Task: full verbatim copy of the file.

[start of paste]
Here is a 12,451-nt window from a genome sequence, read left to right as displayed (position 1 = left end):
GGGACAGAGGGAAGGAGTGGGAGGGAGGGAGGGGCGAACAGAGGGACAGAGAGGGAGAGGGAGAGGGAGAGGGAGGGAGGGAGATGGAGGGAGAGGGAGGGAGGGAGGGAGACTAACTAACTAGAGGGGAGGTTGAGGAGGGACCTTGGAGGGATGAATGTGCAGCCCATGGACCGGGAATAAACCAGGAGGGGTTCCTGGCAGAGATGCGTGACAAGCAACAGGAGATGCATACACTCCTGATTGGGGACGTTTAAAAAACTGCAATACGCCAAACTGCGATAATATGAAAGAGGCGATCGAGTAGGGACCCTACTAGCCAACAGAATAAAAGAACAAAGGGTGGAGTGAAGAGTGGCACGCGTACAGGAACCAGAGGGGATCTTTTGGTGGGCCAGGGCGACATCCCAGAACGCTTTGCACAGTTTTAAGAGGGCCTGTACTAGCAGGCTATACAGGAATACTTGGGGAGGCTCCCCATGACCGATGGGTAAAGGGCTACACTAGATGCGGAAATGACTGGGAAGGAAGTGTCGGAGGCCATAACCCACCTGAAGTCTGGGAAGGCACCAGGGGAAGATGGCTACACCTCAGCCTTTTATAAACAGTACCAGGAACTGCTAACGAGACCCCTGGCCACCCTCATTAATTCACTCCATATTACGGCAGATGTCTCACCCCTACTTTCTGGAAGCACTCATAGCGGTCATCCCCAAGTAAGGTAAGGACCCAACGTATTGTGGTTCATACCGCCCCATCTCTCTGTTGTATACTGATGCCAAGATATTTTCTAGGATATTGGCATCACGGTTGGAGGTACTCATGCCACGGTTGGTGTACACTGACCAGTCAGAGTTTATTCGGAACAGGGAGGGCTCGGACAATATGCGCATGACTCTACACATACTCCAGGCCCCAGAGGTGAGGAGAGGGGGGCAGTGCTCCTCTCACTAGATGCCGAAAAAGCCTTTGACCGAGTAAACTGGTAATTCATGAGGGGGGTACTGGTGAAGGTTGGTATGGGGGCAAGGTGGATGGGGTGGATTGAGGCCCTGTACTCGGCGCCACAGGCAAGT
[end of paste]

Here is a 12,451-nt window from a genome sequence, read left to right as displayed (position 1 = left end):
GGGACAGAGGGAAGGAGTGGGAGGGAGGGAGGGGCGAACAGAGGGACAGAGAGGGAGAGGGAGAGGGAGAGGGAGGGAGGGAGATGGAGGGAGAGGGAGGGAGGGAGGGAGACTAACTAACTAGAGGGGAGGTTGAGGAGGGACCTTGGAGGGATGAATGTGCAGCCCATGGACCGGGAATAAACCAGGAGGGGTTCCTGGCAGAGATGCGTGACAAGCAACAGGAGATGCATACACTCCTGATTGGGGACGTTTAAAAAACTGCAATACGCCAAACTGCGATAATATGAAAGAGGCGATCGAGTAGGGACCCTACTAGCCAACAGAATAAAAGAACAAAGGGTGGAGTGAAGAGTGGCACGCGTACAGGAACCAGAGGGGATCTTTTGGTGGGCCAGGGCGACATCCCAGAACGCTTTGCACAGTTTTAAGAGGGCCTGTACTAGCAGGCTATACAGGAATACTTGGGGAGGCTCCCCATGACCGATGGGTAAAGGGCTACACTAGATGCGGAAATGACTGGGAAGGAAGTGTCGGAGGCCATAACCCACCTGAAGTCTGGGAAGGCACCAGGGGAAGATGGCTACACCTCAGCCTTTTATAAACAGTACCAGGAACTGCTAACGAGACCCCTGGCCACCCTCATTAATTCACTCCATATTACGGCAGATGTCTCACCCCTACTTTCTGGAAGCACTCATAGCGGTCATCCCCAAGTAAGGTAAGGACCCAACGTATTGTGGTTCATACCGCCCCATCTCTCTGTTGTATACTGATGCCAAGATATTTTCTAGGATATTGGCATCACGGTTGGAGGTACTCATGCCACGGTTGGTGTACACTGACCAGTCAGAGTTTATTCGGAACAGGGAGGGCTCGGACAATATGCGCATGACTCTACACATACTCCAGGCCCCAGAGGTGAGGAGAGGGGGGCAGTGCTCCTCTCACTAGATGCCGAAAAAGCCTTTGACCGAGTAAACTGGTAATTCATGAGGGGGGTACTGGTGAAGGTTGGTATGGGGGCAAGGTGGATGGGGTGGATTGAGGCCCTGTACTCGGCGCCACAGGCAAGT